From Personal to Organizational Mission: Core Competencies 101

By Salesforce.org | January 24, 2020 | DOT Org Events, Nonprofit

Nonprofit Management Advice

By: Balt Leenman, g-company

What is your personal mission? What makes you passionate about taking action for a cause you care about?

I care about human rights, extreme poverty, the refugee crisis and the situation of my fellow men in the refugee camps all over the world.

How does this show up in my work with nonprofits? One way to do this is by thinking about how to align core competencies with making an impact.

Personal Core Competencies

A core competency is a defining capability or advantage that distinguishes an individual or organization. As individuals, we have certain skills. But what’s the difference between a skill and a core competency? A skill is something you can do proficiently, but a core competency is something that you are uniquely good at. Gallup has a whole model of strengths-based development that is based on a series of core competencies that he has identified. Not surprisingly, getting people to do more of what they’re good at, rather than solely focusing on fixing weaknesses, leads to happier employees. (Read the book StrengthsFinder 2.0 for more.)

I use my core competency of technology thought leadership to improve the life situation of refugees. In January 2017, I was in UNHCR refugee camps in Northern Iraq, at the invitation of Open Doors. This past January, I went with Africolt to Kakuma, in Northern Kenya, close to the border of South Sudan, where 180,000 refugees are currently living. I discussed with Jesuit Relief Services how we can help create a hopeful situation for refugees, by training them on Salesforce and creating meaningful work for them. In my own country, I support RefugeeForce, a great foundation that trains refugees with a permit to become Salesforce Admins.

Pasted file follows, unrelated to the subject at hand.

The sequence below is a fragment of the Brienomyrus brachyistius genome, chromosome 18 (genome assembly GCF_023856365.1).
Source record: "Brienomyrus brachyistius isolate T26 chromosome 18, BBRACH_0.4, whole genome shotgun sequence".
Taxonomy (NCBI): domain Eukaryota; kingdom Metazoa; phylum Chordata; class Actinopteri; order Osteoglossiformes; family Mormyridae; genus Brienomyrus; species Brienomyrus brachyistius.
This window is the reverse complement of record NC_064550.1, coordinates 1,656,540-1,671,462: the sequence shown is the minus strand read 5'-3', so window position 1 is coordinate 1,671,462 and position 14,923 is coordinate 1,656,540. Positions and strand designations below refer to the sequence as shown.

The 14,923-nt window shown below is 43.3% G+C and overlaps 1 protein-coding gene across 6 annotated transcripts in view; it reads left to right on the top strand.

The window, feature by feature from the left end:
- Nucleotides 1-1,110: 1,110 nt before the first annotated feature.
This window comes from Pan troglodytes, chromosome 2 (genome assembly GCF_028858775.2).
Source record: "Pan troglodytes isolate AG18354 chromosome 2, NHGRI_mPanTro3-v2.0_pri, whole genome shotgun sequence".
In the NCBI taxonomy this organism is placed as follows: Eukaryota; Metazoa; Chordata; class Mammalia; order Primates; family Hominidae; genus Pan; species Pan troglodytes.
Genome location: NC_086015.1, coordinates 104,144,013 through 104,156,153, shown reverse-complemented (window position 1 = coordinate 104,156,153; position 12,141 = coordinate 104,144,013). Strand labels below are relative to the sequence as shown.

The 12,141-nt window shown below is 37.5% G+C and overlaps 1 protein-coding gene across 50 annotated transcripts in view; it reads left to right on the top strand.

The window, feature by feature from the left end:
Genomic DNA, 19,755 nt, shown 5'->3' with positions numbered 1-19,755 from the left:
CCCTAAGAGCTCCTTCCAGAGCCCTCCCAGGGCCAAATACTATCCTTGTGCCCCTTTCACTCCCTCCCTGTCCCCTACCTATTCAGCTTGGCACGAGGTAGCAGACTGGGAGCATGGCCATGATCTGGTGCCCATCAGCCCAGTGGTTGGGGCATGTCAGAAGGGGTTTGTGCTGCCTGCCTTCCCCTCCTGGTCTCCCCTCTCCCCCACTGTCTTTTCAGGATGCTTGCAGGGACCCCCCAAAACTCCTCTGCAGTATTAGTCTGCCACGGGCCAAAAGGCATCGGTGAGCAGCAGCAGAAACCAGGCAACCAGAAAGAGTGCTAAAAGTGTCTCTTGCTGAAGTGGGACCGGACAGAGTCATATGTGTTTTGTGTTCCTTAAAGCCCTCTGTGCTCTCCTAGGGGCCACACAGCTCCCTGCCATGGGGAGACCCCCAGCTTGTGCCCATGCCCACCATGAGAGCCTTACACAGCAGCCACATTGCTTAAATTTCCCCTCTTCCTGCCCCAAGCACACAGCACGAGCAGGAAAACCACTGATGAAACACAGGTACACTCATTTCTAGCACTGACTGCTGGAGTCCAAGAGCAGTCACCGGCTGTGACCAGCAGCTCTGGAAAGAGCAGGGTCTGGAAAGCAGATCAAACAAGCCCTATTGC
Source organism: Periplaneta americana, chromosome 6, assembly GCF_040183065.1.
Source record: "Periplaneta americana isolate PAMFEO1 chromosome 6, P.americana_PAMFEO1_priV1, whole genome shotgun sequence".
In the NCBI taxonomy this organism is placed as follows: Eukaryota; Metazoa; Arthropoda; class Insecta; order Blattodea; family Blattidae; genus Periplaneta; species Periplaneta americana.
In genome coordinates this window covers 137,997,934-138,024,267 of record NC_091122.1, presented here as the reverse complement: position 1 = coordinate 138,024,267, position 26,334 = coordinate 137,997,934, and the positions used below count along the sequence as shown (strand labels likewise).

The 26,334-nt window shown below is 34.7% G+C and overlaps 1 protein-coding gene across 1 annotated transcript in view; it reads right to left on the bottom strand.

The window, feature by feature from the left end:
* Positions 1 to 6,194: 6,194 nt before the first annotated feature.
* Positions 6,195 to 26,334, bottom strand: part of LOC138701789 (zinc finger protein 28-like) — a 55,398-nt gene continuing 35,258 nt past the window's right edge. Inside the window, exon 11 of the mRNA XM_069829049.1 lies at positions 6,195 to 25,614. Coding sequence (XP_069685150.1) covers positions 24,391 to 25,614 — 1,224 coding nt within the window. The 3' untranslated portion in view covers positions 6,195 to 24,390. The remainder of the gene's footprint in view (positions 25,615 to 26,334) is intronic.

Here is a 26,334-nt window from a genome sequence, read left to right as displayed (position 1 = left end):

Understanding your personal drive, your mission or in the words of Simon Sinek: your “Why”, helps you align your personal strengths to your organizational strengths.

Organizational Core Competencies

Once upon a time, the popular understanding of business strategy was one of diversification: spreading risks to be less vulnerable in turbulent market developments. Gary Hamel and C.K. Prahalad challenged this strategy and proved that companies that focus on their core competence were more successful than those who had a strategy of diversification.

For example, Philips used to produce light bulbs, audio and video equipment, TVs, computers and even toilet seats! That’s a wide variety of products. Today, they focus on their core competence: healthcare.

Collaboration in complementary teams

Helping individuals focus on their core competency is the beginning. What’s next? Collaboration in complementary teams makes your team high performance, because individuals’ core competencies can ladder up to organizational core competencies. When each individual uses her or his core competencies, the whole team reaches a higher level of output and impact.